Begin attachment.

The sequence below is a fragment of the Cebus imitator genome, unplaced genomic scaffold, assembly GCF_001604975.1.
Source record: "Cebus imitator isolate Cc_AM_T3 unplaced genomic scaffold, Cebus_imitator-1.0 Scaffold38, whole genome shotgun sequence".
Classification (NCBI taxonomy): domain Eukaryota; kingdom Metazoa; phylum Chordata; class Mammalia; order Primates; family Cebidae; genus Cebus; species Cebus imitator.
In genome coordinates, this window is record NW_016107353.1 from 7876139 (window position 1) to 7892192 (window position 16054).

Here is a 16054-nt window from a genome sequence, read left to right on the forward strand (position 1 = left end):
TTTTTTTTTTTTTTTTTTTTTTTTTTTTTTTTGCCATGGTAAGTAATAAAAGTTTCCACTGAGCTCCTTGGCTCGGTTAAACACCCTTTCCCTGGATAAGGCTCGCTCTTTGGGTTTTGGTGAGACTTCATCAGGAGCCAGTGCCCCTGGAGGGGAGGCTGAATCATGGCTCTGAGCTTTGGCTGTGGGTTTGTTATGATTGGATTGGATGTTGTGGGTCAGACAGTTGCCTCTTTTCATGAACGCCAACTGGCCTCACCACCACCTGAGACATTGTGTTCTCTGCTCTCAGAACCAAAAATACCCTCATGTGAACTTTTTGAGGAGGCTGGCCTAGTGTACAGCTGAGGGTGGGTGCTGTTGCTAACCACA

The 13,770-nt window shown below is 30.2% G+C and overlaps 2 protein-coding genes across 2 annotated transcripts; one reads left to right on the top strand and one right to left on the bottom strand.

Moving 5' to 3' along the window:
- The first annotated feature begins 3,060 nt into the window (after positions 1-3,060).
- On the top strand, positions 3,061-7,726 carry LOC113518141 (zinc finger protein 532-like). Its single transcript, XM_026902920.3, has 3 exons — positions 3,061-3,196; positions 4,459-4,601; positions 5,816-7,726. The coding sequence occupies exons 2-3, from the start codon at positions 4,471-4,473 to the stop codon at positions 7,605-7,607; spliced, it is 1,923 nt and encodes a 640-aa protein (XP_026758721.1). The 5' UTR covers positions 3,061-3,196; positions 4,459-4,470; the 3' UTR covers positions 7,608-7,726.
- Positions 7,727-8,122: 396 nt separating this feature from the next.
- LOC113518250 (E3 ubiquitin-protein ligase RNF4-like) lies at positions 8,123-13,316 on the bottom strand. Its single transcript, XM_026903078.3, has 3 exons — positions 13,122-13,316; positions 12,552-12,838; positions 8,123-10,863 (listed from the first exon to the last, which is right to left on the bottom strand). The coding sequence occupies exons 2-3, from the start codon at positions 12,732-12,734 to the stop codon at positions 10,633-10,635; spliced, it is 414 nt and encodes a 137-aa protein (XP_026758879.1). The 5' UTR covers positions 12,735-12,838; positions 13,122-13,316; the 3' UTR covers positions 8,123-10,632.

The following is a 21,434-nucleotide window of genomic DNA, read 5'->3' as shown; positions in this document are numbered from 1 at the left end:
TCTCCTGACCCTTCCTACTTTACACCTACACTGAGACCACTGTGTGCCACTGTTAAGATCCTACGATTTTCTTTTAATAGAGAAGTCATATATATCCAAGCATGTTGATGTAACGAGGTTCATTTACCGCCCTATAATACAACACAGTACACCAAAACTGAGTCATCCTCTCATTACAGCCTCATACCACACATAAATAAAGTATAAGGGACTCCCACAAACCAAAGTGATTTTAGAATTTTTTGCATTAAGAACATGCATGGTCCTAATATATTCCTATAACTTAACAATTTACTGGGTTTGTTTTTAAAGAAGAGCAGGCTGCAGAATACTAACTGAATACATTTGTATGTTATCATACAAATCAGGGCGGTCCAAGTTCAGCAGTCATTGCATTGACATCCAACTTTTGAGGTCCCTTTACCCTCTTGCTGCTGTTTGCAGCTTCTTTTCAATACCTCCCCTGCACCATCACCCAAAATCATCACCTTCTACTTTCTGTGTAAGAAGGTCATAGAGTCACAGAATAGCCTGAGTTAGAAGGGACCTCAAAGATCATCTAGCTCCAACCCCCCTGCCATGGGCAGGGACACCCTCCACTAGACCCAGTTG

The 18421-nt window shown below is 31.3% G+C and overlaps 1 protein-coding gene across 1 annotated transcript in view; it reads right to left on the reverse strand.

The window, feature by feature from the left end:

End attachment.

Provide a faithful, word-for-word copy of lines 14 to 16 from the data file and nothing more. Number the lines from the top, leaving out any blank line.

TCTCCTGACCCTTCCTACTTTACACCTACACTGAGACCACTGTGTGCCACTGTTAAGATCCTACGATTTTCTTTTAATAGAGAAGTCATATATATCCAAGCATGTTGATGTAACGAGGTTCATTTACCGCCCTATAATACAACACAGTACACCAAAACTGAGTCATCCTCTCATTACAGCCTCATACCACACATAAATAAAGTATAAGGGACTCCCACAAACCAAAGTGATTTTAGAATTTTTTGCATTAAGAACATGCATGGTCCTAATATATTCCTATAACTTAACAATTTACTGGGTTTGTTTTTAAAGAAGAGCAGGCTGCAGAATACTAACTGAATACATTTGTATGTTATCATACAAATCAGGGCGGTCCAAGTTCAGCAGTCATTGCATTGACATCCAACTTTTGAGGTCCCTTTACCCTCTTGCTGCTGTTTGCAGCTTCTTTTCAATACCTCCCCTGCACCATCACCCAAAATCATCACCTTCTACTTTCTGTGTAAGAAGGTCATAGAGTCACAGAATAGCCTGAGTTAGAAGGGACCTCAAAGATCATCTAGCTCCAACCCCCCTGCCATGGGCAGGGACACCCTCCACTAGACCCAGTTG

The 18421-nt window shown below is 31.3% G+C and overlaps 1 protein-coding gene across 1 annotated transcript in view; it reads right to left on the reverse strand.

The window, feature by feature from the left end: